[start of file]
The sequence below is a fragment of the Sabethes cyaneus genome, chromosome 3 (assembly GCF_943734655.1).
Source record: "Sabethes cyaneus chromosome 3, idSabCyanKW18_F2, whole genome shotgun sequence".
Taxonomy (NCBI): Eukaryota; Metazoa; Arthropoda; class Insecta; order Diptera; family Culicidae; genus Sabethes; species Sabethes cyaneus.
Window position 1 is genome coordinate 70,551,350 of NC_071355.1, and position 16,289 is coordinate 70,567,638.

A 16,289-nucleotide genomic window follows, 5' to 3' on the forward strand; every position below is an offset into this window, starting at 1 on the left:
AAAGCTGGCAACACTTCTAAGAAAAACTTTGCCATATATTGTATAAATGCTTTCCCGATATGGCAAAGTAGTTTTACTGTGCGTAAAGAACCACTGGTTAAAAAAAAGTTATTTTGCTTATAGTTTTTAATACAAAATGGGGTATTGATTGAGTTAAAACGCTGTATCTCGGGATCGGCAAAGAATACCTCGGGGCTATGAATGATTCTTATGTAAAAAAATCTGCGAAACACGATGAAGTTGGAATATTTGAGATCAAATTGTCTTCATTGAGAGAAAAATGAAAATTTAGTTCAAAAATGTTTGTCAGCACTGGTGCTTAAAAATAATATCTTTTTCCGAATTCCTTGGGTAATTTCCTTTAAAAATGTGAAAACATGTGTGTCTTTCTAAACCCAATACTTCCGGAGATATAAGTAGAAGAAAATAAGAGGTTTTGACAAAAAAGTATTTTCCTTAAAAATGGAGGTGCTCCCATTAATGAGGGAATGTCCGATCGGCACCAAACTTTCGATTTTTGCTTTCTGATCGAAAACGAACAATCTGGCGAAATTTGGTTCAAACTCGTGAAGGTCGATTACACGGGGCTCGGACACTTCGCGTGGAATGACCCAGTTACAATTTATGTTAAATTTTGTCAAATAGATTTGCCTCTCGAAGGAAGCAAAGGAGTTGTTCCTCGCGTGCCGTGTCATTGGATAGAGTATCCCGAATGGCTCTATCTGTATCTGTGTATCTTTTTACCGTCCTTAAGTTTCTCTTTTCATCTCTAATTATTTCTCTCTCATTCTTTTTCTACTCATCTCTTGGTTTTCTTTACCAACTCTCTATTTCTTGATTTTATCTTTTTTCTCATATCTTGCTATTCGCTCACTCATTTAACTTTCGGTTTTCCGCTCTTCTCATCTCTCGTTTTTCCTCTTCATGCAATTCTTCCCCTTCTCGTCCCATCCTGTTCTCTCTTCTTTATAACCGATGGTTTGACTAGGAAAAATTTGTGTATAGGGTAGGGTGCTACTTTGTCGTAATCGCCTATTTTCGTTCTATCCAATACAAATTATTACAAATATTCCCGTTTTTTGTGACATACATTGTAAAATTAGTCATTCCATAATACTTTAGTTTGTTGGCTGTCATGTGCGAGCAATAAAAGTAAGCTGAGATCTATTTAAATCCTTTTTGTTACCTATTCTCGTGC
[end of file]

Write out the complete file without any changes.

The sequence below is a fragment of the Sabethes cyaneus genome, chromosome 3 (assembly GCF_943734655.1).
Source record: "Sabethes cyaneus chromosome 3, idSabCyanKW18_F2, whole genome shotgun sequence".
Taxonomy (NCBI): Eukaryota; Metazoa; Arthropoda; class Insecta; order Diptera; family Culicidae; genus Sabethes; species Sabethes cyaneus.
Window position 1 is genome coordinate 70,551,350 of NC_071355.1, and position 16,289 is coordinate 70,567,638.

A 16,289-nucleotide genomic window follows, 5' to 3' on the forward strand; every position below is an offset into this window, starting at 1 on the left:
AAAGCTGGCAACACTTCTAAGAAAAACTTTGCCATATATTGTATAAATGCTTTCCCGATATGGCAAAGTAGTTTTACTGTGCGTAAAGAACCACTGGTTAAAAAAAAGTTATTTTGCTTATAGTTTTTAATACAAAATGGGGTATTGATTGAGTTAAAACGCTGTATCTCGGGATCGGCAAAGAATACCTCGGGGCTATGAATGATTCTTATGTAAAAAAATCTGCGAAACACGATGAAGTTGGAATATTTGAGATCAAATTGTCTTCATTGAGAGAAAAATGAAAATTTAGTTCAAAAATGTTTGTCAGCACTGGTGCTTAAAAATAATATCTTTTTCCGAATTCCTTGGGTAATTTCCTTTAAAAATGTGAAAACATGTGTGTCTTTCTAAACCCAATACTTCCGGAGATATAAGTAGAAGAAAATAAGAGGTTTTGACAAAAAAGTATTTTCCTTAAAAATGGAGGTGCTCCCATTAATGAGGGAATGTCCGATCGGCACCAAACTTTCGATTTTTGCTTTCTGATCGAAAACGAACAATCTGGCGAAATTTGGTTCAAACTCGTGAAGGTCGATTACACGGGGCTCGGACACTTCGCGTGGAATGACCCAGTTACAATTTATGTTAAATTTTGTCAAATAGATTTGCCTCTCGAAGGAAGCAAAGGAGTTGTTCCTCGCGTGCCGTGTCATTGGATAGAGTATCCCGAATGGCTCTATCTGTATCTGTGTATCTTTTTACCGTCCTTAAGTTTCTCTTTTCATCTCTAATTATTTCTCTCTCATTCTTTTTCTACTCATCTCTTGGTTTTCTTTACCAACTCTCTATTTCTTGATTTTATCTTTTTTCTCATATCTTGCTATTCGCTCACTCATTTAACTTTCGGTTTTCCGCTCTTCTCATCTCTCGTTTTTCCTCTTCATGCAATTCTTCCCCTTCTCGTCCCATCCTGTTCTCTCTTCTTTATAACCGATGGTTTGACTAGGAAAAATTTGTGTATAGGGTAGGGTGCTACTTTGTCGTAATCGCCTATTTTCGTTCTATCCAATACAAATTATTACAAATATTCCCGTTTTTTGTGACATACATTGTAAAATTAGTCATTCCATAATACTTTAGTTTGTTGGCTGTCATGTGCGAGCAATAAAAGTAAGCTGAGATCTATTTAAATCCTTTTTGTTACCTATTCTCGTGC